Facebook is “working to restore” a number of groups that were erroneously removed or affected by “sabotage,” according to the company. A spokesperson told The Verge the social network “removed several groups from Facebook after detecting content that violated our policies.” After investigation, it discovered content had been “posted to sabotage legitimate, non-violating groups.” Facebook is working to restore any groups affected and to “prevent this from happening again.”
The situation allegedly began on May 13th. A popular meme account on Facebook known as Crossovers Nobody Asked For (CNAF), which boasts more than 500,000 members, was suddenly shut down. The group’s administrators tried to corral its users into a new group, “Crossovers Nobody Asked For ‘Season 2,’” but that got shut down just one day later.
Know Your Meme reported that members of CNAF were able to track down a screenshots of a group known as Indonesian Reporting Commission (IReC) celebrating CNAF’s page being taken down, leading to suspicions among those involved that IReC was behind the attacks. Facebook would not confirm if the Indonesian Reporting Commission, which gets groups and pages suspended through posting questionable content and mass reporting it, was behind the false flags.
The news spread quickly, and caused thousands of popular Facebook pages to switch from “private” to “secret” mode in order to prevent themselves from being shut down. While closed Facebook groups require moderators to approve someone’s request to join, secret groups are virtually undetectable. A group moderator has to personally invite someone to join; you can’t just search for it.
The attack on two high-profile groups, though seemingly isolated, has been felt by a substantial number of Facebook users. People complained on Facebook and Twitter about waking up to an array of notifications from various groups they belong to recognizing the status change from “private” to “secret.” Others have spoken out about their own groups asking members to be patient as they lay low. Facebook users have started calling it “The Great Zuccening of 2019” or in some cases “Groupocalypse.”
The incident is concentrated largely among a network of popular meme pages and groups. But the fear of suspensions or bans at the hand of Facebook’s algorithmically-driven reporting system, supposedly underpinned by its ongoing AI efforts, underlines the vulernability of the social network’s s moderation approach.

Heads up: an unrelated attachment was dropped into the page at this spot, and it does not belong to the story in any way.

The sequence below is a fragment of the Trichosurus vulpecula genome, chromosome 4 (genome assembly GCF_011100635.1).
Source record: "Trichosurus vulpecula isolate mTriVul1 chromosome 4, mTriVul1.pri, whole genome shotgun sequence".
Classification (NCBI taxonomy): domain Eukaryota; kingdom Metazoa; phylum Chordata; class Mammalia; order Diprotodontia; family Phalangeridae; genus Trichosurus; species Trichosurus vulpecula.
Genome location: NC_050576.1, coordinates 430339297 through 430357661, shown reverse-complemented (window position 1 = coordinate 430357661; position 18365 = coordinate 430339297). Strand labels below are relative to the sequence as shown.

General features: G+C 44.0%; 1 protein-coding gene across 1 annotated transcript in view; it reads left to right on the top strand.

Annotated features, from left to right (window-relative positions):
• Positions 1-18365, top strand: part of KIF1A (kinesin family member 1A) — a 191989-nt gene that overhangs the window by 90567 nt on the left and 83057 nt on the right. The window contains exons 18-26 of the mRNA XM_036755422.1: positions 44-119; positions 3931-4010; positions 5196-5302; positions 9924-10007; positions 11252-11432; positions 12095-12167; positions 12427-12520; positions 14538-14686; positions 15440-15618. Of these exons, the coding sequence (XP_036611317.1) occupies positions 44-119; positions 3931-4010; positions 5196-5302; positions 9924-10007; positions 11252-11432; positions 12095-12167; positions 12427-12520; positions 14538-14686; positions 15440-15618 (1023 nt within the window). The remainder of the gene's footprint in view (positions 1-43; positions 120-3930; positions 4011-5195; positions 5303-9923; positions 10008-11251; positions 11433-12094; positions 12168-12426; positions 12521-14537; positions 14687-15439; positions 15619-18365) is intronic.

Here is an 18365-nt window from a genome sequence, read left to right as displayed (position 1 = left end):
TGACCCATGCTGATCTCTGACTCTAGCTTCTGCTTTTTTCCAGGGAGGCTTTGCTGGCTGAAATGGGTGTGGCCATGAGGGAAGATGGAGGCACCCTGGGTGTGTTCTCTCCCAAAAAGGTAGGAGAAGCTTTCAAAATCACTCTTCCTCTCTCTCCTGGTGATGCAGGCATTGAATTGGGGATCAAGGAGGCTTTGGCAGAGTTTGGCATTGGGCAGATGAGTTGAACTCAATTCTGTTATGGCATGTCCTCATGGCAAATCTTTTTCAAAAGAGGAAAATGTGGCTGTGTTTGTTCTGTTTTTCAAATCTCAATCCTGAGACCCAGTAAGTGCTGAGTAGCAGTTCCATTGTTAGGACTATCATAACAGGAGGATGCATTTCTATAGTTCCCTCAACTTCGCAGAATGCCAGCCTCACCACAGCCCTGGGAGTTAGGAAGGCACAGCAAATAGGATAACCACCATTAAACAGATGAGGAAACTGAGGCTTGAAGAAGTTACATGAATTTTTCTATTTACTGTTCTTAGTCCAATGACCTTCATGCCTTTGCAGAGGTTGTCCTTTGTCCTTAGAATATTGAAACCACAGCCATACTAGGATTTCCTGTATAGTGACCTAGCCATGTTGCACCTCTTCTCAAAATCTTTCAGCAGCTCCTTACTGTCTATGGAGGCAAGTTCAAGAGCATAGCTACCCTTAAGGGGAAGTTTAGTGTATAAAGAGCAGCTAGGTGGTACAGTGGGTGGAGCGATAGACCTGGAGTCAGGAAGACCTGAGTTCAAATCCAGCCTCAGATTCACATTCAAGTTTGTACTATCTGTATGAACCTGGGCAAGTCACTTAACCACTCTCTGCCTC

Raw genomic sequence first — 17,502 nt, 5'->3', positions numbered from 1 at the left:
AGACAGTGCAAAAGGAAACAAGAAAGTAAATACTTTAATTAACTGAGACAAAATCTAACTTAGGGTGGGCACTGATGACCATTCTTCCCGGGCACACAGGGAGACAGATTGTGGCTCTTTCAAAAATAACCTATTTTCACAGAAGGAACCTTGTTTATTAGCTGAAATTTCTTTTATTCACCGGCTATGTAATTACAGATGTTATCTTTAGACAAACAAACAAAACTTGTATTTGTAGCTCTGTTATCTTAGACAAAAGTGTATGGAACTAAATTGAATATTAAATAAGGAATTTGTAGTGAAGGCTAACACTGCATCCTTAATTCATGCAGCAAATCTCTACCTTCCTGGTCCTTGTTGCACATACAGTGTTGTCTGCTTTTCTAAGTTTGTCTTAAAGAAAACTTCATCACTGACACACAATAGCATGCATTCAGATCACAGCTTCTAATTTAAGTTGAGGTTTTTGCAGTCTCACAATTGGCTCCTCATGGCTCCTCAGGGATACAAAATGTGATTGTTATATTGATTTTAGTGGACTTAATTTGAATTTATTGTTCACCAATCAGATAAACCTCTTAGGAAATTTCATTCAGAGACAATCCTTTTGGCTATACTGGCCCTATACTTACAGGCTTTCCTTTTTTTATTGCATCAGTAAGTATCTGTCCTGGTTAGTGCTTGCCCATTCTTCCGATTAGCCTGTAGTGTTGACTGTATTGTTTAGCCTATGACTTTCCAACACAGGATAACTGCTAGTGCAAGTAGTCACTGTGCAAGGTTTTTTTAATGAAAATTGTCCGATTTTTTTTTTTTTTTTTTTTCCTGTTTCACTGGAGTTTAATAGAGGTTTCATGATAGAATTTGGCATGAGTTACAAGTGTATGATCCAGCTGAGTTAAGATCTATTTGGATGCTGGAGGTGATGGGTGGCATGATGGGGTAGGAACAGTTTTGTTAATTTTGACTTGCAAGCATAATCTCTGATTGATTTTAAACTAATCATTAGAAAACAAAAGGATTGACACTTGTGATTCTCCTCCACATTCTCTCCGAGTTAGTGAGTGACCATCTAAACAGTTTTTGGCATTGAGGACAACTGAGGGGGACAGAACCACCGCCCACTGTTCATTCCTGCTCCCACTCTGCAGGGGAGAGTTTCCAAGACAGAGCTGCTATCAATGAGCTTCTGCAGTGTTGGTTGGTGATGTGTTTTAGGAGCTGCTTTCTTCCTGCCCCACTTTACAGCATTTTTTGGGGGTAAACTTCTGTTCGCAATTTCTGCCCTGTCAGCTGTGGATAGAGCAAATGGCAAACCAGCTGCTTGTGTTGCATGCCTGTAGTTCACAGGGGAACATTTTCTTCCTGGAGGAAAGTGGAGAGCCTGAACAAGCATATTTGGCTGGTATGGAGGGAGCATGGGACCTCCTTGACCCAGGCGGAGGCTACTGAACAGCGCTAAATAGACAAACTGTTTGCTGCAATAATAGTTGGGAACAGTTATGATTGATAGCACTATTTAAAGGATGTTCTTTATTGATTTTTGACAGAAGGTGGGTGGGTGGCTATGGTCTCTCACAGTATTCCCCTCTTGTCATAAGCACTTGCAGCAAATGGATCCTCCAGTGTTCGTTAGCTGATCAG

Facebook has long had issues with overseeing user-uploaded content. Those issues extend to everything from its heavy-handed stance on nudity, which gets popular artwork and famous photographs erroneously pulled down, to its failure to recognize when immediately viral content, like the Christchurch shooting, is in fact a graphic video violating multiple rules that needs to be uniformly blocked. Though this is a relatively anodyne situation involving meme pages, the widespread panic among some of the most active groups and pages on the platform shows how little faith users have in the company’s ability to foresee these issues and prevent fallout, rather than react after the fact.
One group dedicated to BoJack Horseman shitposts posted a link to the Know Your Meme explainer on the situation, notifying members that they were “doing the hide from the mean jerks reporting groups thing.” Frank Scarsella, the group’s admin, told The Verge he first noticed what was happening after “several of the pages I am just a member of started throwing up these notifications.
“Some of those groups I’m in were much more likely to be targets, honestly, but I immediately let my team know so we could discuss our own moves,” Scarsella said.
There was a conversation amongst Scarsella and his moderators when the notification flags from other groups started picking up, and they debated about whether they should close i their own group in response. Most of the team wanted to air on the side of caution, Scarsella said, adding “the comfort of the group is always paramount to me, so for the sake of reducing fear, I sided with closing off the group.”
“For the sake of reducing fear, I sided with closing off the group.”
“Better safe than sorry,” as Scarsella said, seems to be the reason for the panic across Facebook. Know Your Meme’s managing editor Don Caldwell thinks that after users started waking up to notifications of group status changes, and after stories started spreading about a suspicious Facebook group reporting a series of popular pages with hundreds of thousands of members, “people got pretty spooked.”
“All the spam notifications that went out to all those members, and rumors that started spreading, getting posted in those groups — it becomes a big thing,” Caldwell said.
There’s an issue with changing a group from private to secret, though. If the status isn’t changed within 24 hours, the group has to remain secret for another 28 days. This isn’t a big deal for tinier groups built on a close-knit community — something that Facebook has tried to promote recently — but it does matter for pages who want to build a member base. Caldwell couldn’t predict whether groups will remain secret for some time or start to revert back, but people are spooked enough that every precaution is being taken. Even Scarsella, who doesn’t think it’s likely “someone in the group will go on a mass reporting spree,” is worried about possible repercussions.
“The group is a very important community to so many people, myself included,” Scarsella said. “There is always worry that the platform could remove that community. I’d say [we’re] mildly worried because it seems unlikely, but would have heavy repercussions for us.”
Some of the groups removed in the original flood of mass reporting, including Crossovers Nobody Asked For, have since returned to Facebook.